- Created on Wednesday, 01 July 2015 12:45
- Last Updated on Wednesday, 01 July 2015 17:51
- Written by Travis Pulver
As much as we hate to admit it the NFL is a business. Owners are in to make money just as much as the players. One of the toughest decisions an owner has to make is who to pay and who to let walk. For the Dallas Cowboys letting DeMarco Murray walk was a tough call, but it also meant the team was going to pay Dez Bryant.
The Cowboys took the easy way out and placed the franchise tag on Bryant making him a Cowboy for at least one more season, but if they want to lock him up for the long haul they only have till July 15 to get the deal done. You would think that would make the team a little eager to get something done, but instead they have been acting like it is no big deal.
So—what’s the hold up?
The Dallas front office does not want to be the one to set the mark for free agent wide receiver paydays. The team has been hoping to see someone else sign and set the bench mark to which they could work off of, but no such luck.
With Bryant doing anything and everything he can to show the fans how much he wants to stay in Dallas the team is not feeling any pressure to get something done. They know he wants to stay in Dallas so they feel they can put off talking about his contract for as long as they want. However, wait too long and they run the risk Bryant gets tired of the process and decides to look elsewhere after next season.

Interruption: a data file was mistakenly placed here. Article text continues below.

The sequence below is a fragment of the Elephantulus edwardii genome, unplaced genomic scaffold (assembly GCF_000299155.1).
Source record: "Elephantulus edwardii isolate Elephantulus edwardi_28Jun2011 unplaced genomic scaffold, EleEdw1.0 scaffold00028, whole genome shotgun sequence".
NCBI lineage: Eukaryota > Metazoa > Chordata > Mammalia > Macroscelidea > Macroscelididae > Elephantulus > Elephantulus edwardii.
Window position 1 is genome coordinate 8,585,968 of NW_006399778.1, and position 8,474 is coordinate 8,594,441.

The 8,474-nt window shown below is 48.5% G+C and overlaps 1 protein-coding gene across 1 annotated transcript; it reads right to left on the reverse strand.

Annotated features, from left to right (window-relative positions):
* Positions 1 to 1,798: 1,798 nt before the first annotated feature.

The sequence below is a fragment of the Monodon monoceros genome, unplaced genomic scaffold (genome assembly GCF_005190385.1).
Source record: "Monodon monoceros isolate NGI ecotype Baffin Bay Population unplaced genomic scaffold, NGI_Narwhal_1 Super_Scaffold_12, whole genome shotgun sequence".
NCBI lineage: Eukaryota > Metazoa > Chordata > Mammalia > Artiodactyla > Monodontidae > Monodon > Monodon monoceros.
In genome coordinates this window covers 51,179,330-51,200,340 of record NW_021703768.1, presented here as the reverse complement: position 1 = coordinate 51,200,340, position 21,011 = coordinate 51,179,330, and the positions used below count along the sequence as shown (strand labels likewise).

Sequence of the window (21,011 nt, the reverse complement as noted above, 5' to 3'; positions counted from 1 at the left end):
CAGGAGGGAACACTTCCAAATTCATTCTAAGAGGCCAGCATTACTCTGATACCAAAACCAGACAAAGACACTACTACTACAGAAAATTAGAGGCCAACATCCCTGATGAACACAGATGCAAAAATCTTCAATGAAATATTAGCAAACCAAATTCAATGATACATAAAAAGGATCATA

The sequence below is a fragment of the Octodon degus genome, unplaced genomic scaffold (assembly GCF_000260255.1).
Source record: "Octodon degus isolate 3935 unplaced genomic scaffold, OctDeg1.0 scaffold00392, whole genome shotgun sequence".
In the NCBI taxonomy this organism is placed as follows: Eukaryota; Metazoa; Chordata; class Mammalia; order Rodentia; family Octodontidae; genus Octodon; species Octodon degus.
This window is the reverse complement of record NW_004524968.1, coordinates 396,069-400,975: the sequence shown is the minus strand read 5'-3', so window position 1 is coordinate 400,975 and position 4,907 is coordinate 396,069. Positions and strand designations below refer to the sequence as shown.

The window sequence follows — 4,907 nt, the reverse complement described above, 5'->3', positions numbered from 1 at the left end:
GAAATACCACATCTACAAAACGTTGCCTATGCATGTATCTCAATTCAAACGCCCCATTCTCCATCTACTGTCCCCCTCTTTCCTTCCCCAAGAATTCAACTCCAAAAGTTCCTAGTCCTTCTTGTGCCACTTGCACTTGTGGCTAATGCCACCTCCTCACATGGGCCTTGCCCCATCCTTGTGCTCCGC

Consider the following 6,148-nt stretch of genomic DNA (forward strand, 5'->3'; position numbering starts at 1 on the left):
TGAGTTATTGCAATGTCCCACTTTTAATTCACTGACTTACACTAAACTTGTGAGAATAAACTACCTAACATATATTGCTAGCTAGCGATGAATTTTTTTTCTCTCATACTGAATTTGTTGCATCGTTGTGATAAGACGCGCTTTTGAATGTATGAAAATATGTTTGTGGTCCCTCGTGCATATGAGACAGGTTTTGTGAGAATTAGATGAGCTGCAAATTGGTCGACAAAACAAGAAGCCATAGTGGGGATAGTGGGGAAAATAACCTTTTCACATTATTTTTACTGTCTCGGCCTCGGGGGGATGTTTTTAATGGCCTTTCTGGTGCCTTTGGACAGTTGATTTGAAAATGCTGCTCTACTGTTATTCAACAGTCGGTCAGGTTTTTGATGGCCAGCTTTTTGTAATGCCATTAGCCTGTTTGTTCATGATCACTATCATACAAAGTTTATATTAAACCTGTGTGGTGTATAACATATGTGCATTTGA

Maybe that is what prompted Bryant’s agent and the Cowboys to finally start talking after about four months of silence. Word is that they may already be closing in on an acceptable deal.
Dallas had offered Byrant $114 million over 10 years with $20 million guaranteed; a deal he wasted no time in rejecting. The per season average was in the right ball park, but these days the guaranteed amount is what players are all about. Bryant wanted his guarantee to be more in line with the marquee wide receivers in the league.
For example, when Calvin Johnson signed his mega-deal in 2012 it came with over $53 million in guaranteed money. Larry Fitzgerald signed a new deal the year before and received $45 million guaranteed. When Mike Wallace signed his mega-deal (five-year, $60 million) in Miami he was getting $30 million guaranteed.
It is reasonable to say that Bryant’s deal should fall somewhere between Wallace and Fitzgerald. If the numbers floating around the rumor mill are any indication it sounds like they may end up being closer to Fitzgerald—seven years, $100 million with $45 million guaranteed.
Is it a done deal? No, but it is likely close to where Bryant ends up. The team is already paying Tony Romo a small fortune so to get the most out of him they need to make sure he has quality guys to throw the ball to.